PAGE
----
King crab a black market item

Booming demand for the shellfish in Norway and abroad is fueling a growing black market

king crab

Photo: J c / Flickr
A king crab on display (and on the menu) in London seems to be contemplating its fate.

The Local

Increasing demand for king crab, both in Norway and from export markets, is fueling a growing black market, Norway’s fishing ministry has warned.

The crab, which invaded Norwegian waters in the 1990s and 2000s, now sells in the center of major Norwegian cities for close to NOK 1,000 a kilo (over $50 per pound).

“We believe the volume is significant and perhaps increasing,” Ton-Ola Rudi, Senior Advisor at Norway’s fishing ministry, told state broadcaster NRK of the illegal catches and sales.

Industry trade body Seafood Norway estimates that hundreds of tons of the succulent delicacy are being caught this year in excess of the 2018 quota of 1,850 metric tons.

The illegal fishing comes as Norway is exporting record quantities of live crab to meet soaring demand and benefit from record prices in markets such as South Korea, the United States, and Japan.

In autumn, Norway’s biggest illegal crab trading case so far will go to court, when a former chief executive of Snefjord King Crab in Masøy goes up in front of Finnmark District Court accused of buying 23 tons of crab without the necessary documentation.

Thomas Darell, the police lawyer running the prosecution, says the case is the biggest yet but predicts there will be more to come so long as quotas fall so far short of demand.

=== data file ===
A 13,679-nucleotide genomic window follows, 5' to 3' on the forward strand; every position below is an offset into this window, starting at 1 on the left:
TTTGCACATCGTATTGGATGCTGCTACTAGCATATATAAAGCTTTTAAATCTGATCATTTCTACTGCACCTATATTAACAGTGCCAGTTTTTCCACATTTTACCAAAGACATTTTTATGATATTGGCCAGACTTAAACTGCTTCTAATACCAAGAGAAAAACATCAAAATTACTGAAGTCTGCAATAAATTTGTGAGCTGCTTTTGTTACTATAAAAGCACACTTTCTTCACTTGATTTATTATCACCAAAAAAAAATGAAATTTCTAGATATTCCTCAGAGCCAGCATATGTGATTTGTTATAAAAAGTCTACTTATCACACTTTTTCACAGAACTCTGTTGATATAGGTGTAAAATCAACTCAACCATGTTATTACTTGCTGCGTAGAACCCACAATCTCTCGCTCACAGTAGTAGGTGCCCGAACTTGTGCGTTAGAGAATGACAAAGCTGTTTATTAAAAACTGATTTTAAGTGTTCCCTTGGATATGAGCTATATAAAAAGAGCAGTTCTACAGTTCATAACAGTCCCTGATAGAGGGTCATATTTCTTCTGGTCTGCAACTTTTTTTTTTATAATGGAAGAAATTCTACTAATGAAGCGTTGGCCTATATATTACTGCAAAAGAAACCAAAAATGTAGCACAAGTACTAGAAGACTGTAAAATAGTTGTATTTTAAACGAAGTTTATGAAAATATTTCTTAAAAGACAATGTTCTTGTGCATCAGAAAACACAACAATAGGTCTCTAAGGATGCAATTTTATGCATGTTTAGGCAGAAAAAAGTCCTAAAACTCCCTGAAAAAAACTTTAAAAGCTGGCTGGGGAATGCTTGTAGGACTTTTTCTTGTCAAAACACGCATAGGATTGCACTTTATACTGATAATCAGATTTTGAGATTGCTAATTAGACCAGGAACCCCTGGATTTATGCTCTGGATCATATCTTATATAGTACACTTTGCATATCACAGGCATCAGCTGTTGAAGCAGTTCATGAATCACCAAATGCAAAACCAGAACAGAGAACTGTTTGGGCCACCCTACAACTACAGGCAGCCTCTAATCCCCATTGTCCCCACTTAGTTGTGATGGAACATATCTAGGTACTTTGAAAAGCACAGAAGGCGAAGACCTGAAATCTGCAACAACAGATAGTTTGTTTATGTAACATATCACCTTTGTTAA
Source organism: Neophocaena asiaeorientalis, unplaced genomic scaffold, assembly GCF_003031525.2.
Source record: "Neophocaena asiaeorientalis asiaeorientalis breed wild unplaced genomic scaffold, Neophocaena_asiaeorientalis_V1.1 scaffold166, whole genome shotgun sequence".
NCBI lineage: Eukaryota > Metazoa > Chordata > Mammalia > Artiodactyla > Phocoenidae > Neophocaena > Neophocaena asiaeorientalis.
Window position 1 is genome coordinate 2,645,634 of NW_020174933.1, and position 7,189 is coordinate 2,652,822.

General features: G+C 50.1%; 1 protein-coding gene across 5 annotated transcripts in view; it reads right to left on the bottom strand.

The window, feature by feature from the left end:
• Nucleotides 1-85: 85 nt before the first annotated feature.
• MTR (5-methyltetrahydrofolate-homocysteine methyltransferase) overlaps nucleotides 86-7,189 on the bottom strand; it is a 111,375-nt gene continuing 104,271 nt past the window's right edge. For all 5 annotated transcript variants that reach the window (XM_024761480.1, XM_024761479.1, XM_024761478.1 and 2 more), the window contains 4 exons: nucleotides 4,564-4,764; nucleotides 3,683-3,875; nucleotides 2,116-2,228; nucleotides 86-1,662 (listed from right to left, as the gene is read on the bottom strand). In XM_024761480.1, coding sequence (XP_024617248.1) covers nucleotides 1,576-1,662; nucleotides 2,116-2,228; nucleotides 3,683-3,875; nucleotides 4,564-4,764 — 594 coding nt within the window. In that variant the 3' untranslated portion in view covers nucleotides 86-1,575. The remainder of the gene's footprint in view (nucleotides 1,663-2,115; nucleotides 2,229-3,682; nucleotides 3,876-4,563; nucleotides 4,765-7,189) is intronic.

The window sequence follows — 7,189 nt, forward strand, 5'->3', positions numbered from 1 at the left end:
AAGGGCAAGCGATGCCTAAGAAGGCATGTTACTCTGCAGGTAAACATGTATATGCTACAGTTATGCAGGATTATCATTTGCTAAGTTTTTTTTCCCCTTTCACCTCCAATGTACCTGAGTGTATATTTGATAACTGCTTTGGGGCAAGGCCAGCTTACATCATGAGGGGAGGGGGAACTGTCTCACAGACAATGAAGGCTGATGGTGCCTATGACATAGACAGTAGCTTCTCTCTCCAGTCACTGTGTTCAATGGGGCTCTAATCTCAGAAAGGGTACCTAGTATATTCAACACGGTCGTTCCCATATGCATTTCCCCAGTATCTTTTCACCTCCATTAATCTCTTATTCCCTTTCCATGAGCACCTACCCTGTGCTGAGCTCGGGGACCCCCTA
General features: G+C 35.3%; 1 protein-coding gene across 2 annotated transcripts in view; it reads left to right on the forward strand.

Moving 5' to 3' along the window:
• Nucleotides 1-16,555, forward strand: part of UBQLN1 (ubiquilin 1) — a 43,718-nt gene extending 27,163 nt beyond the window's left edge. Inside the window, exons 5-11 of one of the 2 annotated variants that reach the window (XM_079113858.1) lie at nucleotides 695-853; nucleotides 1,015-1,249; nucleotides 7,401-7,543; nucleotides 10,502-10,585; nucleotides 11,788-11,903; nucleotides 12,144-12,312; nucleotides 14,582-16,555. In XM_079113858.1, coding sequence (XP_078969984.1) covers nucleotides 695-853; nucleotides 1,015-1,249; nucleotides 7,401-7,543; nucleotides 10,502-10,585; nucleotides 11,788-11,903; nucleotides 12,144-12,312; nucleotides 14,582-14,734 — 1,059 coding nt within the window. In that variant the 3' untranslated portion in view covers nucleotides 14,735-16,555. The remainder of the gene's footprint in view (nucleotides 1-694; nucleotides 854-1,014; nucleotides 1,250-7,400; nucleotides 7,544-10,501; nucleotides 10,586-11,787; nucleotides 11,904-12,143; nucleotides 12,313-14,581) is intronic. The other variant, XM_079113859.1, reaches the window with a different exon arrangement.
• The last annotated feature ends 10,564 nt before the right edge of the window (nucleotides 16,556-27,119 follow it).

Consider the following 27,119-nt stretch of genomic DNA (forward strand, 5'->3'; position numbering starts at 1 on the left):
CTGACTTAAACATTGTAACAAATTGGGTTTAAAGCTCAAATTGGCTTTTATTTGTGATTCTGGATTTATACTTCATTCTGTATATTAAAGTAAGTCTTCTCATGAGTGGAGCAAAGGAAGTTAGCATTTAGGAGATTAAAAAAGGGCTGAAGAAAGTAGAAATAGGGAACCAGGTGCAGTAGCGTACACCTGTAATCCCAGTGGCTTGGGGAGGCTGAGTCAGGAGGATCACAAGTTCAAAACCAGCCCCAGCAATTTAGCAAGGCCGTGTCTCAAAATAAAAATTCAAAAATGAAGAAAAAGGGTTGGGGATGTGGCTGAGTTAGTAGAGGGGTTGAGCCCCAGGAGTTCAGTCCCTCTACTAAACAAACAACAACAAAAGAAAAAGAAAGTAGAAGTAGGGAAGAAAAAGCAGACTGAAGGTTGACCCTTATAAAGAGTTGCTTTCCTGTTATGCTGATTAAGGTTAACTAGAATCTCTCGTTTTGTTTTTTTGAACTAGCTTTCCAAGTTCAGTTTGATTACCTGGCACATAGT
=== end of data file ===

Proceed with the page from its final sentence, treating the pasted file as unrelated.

“It will make for lucrative fishing so long as we continue to see that the market wants loads of crabs,” he said. “When the fishing quotas fail to meet demand, we will get a market for those willing to sell crabs that go outside the usual sales channels.”

Rudi said the illegal fishing risked damaging king crab stocks, doing long-lasting damage to the fishing industry, and hurting the 660 vessels that are allowed to fish the crabs under quota.

“Many settlements and fjord areas are and will be dependent on the capture of king crabs in the future,” he said.

This article was originally published on The Local.

This article originally appeared in the August 24, 2018, issue of The Norwegian American. To subscribe, visit SUBSCRIBE or call us at (206) 784-4617.

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